Okay, but I still want your advice!

In that case, I am going to assume you have read and understood the above. I am trying my hardest to give the ever-elusive “balanced take” here, but it is still advice/my opinion so keep the above in mind.

I would recommend being more flexible with WHERE you work, rather than WHAT you work. Sure, you have seen all those glamorous or outright crazy instagram pictures from Shibuya, you spent two weeks in Tokyo on a holiday, absolutely loved it because you could still get Gyudon from Matsuya at 2 a.m. and now you absolutely HAVE to live here. But consider this, if you are willing to apply for absolutely any form of work, just to be able to live in Tokyo you will a) not make enough money to actually enjoy living here and b) will probably not have a lot of free-time to even use you meagre savings. I find that being content with and motivated for your work is a big contributor to personal happiness, so I would definitely prioritize it above where you want to live. Another more pragmatic reason is the fact that you need work to be eligible for most visa, so if you absolutely need to be in Japan as soon as possible, it is definitely better to figure out where you can work first.

Once you have a job offer, it is now time to think about where you want to live. If you are going to work in a bigger city, it is likely that you will have to commute by train. From personal experience, a commute that takes longer than 45 minutes is just awful, so I would think about that when choosing a place to live. If you like partying and going out a lot, then you might consider living in the city proper, but be prepared for the fact that partying in Japan might be different from what you are used to and rents can get pretty expensive in places like Tokyo. If you only go out on the weekends, then living in more affordable housing in the suburbs might be better for you, but be aware that you might need to take the train to go to a restaurant that you like.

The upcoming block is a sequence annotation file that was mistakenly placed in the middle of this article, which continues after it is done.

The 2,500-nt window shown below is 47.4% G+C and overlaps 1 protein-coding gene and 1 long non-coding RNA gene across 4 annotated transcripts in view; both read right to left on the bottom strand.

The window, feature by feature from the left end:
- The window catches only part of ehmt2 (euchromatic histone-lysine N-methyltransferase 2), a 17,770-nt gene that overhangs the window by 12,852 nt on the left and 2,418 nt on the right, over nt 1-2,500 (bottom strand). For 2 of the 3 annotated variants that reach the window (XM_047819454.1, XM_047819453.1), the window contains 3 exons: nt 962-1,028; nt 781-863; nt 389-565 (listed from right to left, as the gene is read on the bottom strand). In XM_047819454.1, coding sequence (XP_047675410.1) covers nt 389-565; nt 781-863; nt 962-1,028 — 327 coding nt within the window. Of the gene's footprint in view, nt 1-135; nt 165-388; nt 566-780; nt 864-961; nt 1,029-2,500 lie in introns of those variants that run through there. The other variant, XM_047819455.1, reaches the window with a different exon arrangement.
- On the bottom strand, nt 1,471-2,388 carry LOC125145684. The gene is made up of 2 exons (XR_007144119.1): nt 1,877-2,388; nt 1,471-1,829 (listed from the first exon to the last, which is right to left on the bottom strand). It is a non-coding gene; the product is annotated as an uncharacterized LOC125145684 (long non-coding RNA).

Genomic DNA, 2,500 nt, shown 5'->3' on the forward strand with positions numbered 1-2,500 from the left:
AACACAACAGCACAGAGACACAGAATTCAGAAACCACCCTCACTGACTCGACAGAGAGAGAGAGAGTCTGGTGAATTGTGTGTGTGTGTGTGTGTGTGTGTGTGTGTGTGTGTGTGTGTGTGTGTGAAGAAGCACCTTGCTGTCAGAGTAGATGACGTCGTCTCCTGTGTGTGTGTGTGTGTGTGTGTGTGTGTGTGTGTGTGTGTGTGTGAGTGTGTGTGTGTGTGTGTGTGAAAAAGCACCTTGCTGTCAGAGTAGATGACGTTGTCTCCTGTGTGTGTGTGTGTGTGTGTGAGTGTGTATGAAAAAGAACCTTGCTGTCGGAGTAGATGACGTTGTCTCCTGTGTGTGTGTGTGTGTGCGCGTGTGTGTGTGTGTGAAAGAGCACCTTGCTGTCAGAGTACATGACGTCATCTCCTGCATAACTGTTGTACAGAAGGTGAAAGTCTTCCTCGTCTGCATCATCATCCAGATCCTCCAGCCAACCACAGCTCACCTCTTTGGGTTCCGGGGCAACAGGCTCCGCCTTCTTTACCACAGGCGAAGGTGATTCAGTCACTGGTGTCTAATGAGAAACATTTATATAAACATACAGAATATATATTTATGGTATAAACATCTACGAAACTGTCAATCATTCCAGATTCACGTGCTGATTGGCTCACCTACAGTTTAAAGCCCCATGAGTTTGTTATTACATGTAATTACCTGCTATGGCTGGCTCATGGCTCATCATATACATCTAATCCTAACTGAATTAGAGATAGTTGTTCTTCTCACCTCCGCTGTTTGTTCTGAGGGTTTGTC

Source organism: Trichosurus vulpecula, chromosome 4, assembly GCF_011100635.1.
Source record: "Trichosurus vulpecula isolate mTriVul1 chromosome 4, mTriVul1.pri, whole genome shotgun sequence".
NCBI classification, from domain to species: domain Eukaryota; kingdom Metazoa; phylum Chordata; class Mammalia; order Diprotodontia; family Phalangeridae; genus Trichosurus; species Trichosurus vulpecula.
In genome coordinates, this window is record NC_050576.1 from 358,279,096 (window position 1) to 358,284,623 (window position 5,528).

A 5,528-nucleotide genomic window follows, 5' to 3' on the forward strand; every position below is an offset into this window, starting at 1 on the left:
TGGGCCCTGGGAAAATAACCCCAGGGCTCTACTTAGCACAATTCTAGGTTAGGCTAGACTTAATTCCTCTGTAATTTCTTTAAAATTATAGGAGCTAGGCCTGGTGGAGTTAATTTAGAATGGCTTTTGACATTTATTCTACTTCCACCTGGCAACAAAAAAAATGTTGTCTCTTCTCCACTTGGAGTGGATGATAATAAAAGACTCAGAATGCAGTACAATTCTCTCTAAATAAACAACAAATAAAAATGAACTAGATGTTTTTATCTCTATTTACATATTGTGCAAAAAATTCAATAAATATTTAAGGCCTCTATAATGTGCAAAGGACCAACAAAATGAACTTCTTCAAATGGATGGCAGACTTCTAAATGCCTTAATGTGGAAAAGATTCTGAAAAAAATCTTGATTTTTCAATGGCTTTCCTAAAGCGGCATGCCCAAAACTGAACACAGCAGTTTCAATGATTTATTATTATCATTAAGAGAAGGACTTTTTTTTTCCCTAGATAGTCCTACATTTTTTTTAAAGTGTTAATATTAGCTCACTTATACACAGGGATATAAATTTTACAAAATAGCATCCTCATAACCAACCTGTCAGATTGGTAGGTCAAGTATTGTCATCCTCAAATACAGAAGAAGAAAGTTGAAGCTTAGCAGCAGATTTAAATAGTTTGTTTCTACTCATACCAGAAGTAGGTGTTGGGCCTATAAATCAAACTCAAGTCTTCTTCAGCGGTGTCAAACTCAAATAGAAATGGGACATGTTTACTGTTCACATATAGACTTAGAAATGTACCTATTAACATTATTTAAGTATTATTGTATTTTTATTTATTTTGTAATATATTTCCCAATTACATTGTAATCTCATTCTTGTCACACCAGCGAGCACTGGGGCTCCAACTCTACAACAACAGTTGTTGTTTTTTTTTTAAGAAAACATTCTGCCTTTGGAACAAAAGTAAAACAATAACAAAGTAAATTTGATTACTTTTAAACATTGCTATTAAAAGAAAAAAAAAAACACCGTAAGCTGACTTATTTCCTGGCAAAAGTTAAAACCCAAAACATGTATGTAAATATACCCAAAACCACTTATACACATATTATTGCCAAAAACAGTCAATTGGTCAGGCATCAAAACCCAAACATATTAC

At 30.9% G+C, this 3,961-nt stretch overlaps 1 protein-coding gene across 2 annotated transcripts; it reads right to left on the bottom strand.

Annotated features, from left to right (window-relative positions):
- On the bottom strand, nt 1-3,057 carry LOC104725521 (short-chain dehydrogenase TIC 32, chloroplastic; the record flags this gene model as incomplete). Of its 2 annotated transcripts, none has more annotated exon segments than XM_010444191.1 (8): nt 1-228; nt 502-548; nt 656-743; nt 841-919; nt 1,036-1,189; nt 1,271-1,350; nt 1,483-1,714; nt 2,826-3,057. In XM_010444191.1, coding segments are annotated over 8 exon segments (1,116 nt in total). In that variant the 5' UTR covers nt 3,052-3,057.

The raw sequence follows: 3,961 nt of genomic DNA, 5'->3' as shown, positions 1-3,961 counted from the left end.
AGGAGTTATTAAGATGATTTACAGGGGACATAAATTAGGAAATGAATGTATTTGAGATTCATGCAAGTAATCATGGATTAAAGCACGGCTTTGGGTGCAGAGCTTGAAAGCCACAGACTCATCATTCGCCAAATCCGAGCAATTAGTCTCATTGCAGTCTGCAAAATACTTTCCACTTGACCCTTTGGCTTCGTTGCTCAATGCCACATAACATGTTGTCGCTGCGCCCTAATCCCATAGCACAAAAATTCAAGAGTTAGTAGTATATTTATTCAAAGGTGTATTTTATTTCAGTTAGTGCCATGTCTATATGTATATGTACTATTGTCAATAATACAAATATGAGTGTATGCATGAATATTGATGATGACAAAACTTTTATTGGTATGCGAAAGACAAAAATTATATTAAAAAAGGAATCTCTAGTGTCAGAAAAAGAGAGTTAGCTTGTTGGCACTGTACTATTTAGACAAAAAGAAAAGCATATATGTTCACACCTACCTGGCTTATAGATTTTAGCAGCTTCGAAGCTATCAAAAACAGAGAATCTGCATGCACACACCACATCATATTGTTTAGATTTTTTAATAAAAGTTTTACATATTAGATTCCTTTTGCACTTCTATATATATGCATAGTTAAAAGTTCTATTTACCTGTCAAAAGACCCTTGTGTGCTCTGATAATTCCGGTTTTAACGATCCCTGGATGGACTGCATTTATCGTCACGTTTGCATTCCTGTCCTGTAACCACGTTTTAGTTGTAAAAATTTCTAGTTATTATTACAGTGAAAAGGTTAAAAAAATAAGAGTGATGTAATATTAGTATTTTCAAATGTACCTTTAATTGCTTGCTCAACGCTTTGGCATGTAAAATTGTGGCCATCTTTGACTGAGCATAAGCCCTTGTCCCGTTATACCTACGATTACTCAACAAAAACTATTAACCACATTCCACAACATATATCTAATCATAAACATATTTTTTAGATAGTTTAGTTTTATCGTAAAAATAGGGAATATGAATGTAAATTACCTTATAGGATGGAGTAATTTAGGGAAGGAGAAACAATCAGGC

Where should I live though?

You will have to figure that one out for yourself I am afraid. Apart from the above, the only other advice that I can give you is to not be overly dismissive of a place. Japan has 47 prefectures, which all have their own little quirks and characteristics that make them worth exploring or living in. People love ripping on Saitama or Ibaraki online, but I have found both of these places to be a lot nicer than their reputation suggests. When it comes to figuring out where you want to live, nobody but yourself is going to be able to give you a definitive answer. And if you get it wrong, do not be afraid to move somewhere else to try something new. You have already made a massive step in moving from abroad to Japan, is moving from Tokyo to Osaka really going to be such a big challenge?

Working in Japan – Is it really that bad?

So, you are interested in working in Japan. With the world being what it is, if we are even remotely interested in something, chances are we are going to “google” it. And if you search for articles, posts, and comments about working in Japan, there is a high likelihood that most of them will paint a fairly negative picture. But why is that?

Working in Japan CAN be stressful

The common stereotypes about working in Japan

As with everything on the internet, people are quick to jump to stereotypes. Japan has garnered attention in the past for poor working conditions like forced, unpaid overtime, little to no holidays, mandatory drinking parties after work, and so forth. Salaries, especially if you are just starting out, are usually on the lower end of the spectrum. Dynamics in the workplace can be confusing due to hierarchies that are mostly based on seniority, rather than ability. Unflexible and rigid structures make change almost impossible and are even harder for non-Japanese to adapt to.

The truth about working in Japan